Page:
Opportunities for Economic and Political Inclusion in the Arab Spring

In recent months, millions of people came onto the streets of a number of Arab States demanding change.

In Tunisia and Egypt, these uprisings led to the downfall of regimes. In Libya, intense conflict continues. Elsewhere, many lives have also been lost as regimes and their opponents have faced off against each other.

Underlying these events are economic exclusion which has denied decent work and opportunity for many, and political exclusion which has denied a broad right to participate in the decision-making processes which shape nations' futures.

These two exclusions have been felt most acutely by the young in the Arab States. They suffer rates of unemployment which are twice the global average for youth.

Yet, across all age groups, there has been a pent-up desire for dignity, justice, and a say in the decisions which shape people's lives.

Human Development

In 2002, UNDP began publishing Arab Human Development Reports, which focused on the lack of inclusion and opportunity in the region.

These reports identified major human development challenges facing Arab countries on issues from governance to women's empowerment, human rights, access to education and other services, and human security overall.

Their central message was clear: reform is necessary and should not be delayed. Yet as recent events have demonstrated, reform was delayed, and the uprisings which have occurred have been hugely costly to human life.

The factors overall which have driven the uprisings are not unique to the Arab States. To ensure peaceful transitions, advancing both economic and political inclusion is crucial.

Economic Inclusion

So often, impressive rates of economic growth have not led to significant reductions in poverty or the creation of decent work. To achieve inclusive growth, the sectors and regions where poor people live and work will need to be targeted.

In countries rich in natural resources, the growth generated has often been in extractive industries, creating too few jobs and too little tax revenue for the developing country, thereby limiting its capacity to lift its human development status.

Smart strategies are now needed for nations to benefit more broadly from their national endowments -- with spinoffs for jobs, micro businesses and SMEs, technology transfer, infrastructure, and tax revenues. Having strong and capable institutions and having leadership committed to human development helps.

Around the world, youth unemployment rose in the wake of the global recession. The cost of that is borne not only by young people themselves, but also by economies and societies as a whole.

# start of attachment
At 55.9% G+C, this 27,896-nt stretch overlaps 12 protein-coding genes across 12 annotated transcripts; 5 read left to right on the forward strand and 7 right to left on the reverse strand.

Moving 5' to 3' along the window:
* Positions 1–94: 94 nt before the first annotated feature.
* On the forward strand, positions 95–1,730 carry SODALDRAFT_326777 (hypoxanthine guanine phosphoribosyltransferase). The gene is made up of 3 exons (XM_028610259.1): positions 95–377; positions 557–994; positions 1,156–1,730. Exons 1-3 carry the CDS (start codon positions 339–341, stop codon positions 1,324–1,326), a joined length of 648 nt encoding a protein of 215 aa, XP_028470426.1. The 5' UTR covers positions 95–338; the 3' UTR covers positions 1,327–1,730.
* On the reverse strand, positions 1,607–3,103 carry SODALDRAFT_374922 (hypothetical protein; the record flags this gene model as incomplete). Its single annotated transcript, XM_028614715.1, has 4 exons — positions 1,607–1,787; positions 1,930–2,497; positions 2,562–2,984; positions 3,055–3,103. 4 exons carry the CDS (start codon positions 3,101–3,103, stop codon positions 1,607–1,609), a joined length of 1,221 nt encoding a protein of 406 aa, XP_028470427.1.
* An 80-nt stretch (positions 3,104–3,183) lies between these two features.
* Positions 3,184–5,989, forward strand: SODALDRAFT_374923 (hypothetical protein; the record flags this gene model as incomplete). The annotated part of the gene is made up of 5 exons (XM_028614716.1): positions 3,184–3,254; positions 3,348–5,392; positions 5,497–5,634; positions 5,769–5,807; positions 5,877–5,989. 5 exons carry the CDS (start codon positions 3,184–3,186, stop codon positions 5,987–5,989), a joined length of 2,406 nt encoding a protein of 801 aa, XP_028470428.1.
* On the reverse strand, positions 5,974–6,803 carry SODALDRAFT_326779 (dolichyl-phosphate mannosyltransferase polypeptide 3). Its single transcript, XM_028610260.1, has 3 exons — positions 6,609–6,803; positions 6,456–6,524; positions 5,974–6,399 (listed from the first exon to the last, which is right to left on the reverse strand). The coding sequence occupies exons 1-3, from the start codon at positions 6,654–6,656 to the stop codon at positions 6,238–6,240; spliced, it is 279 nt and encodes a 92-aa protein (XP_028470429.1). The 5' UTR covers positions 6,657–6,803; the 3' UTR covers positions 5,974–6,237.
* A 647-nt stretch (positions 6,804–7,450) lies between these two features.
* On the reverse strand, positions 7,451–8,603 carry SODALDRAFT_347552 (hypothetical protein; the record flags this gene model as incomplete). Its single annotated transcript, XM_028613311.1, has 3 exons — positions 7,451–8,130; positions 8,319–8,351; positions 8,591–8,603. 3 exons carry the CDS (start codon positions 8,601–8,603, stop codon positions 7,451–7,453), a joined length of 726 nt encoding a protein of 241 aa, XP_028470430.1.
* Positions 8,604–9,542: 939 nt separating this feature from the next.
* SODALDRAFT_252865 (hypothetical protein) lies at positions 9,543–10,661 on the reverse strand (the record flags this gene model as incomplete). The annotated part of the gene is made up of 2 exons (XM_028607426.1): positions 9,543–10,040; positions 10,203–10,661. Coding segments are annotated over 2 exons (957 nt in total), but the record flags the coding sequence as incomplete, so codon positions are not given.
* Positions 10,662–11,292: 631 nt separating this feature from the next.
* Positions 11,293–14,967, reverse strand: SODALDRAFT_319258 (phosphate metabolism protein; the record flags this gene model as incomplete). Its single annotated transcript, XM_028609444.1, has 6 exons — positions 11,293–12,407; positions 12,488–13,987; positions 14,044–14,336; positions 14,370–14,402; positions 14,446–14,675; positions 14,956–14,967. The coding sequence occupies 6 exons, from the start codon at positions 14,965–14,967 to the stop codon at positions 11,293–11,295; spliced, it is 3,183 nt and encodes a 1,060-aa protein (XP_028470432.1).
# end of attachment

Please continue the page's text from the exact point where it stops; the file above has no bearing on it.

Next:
Mohamed Bouazizi, the Tunisian street vendor who set himself on fire in December, dramatically and tragically expressed the desperation many young people have felt, unable to get ahead in a system they felt was stacked against them.

UNDP stands ready to assist with the design of quick win policies to address unemployment, particularly for youth. In Tunisia, we are currently designing training for youth in a province whose economy has been badly affected by the Libyan crisis, and are involved in a joint UN program promoting youth entrepreneurship. In Egypt, we have been promoting job creation through the development of small and medium enterprises and promoting micro-credit schemes. We will soon be helping to design a public works program to address short-term economic recovery challenges

Political Inclusion

When the economic scales tip against significant numbers of people, and there are few opportunities to influence the direction one's country is taking, the conditions for upheaval are created. As we have seen in some of the Arab States, people have revolted against repression, exclusion, injustice, and loss of dignity.

Now that broad-based popular movements are forcing political change, opportunities exist to build more inclusive societies, economies, and governance systems.

As Tunisia embarked on its transition, including elections for a Constituent Assembly in July, UNDP has been helping to lay the groundwork for a functioning democratic system. As requested by the new authorities, support is being given to establishing the new Electoral Commission and to the development of political parties. Work is being done on the new civil society law, and on the development of a national strategy against corruption.

In Egypt, UNDP is organizing a forum in Cairo on June 4th and 5th for a broad cross-section of Egyptians to share experiences with people from other regions of the world which have gone through democratic transitions. We are supporting the formal multi-party national dialogue process, and helping identify ways to encourage young people to participate in the processes which shape their futures and nation's future.

We are also mobilizing support for the development of the electoral process, the human rights architecture, anti-corruption mechanisms, and the decentralization and local governance agendas. We can offer expertise on the process of asset recovery and security sector reform.


There are moments when historic, transformational change is possible. This is one of those moments in the Arab States.

Change must be driven by the peoples of Tunisia, Egypt, and other countries embarking on transitions. UNDP stands ready to support them in that process, and in meeting their aspirations for a better life and more inclusive economies, societies, and governance.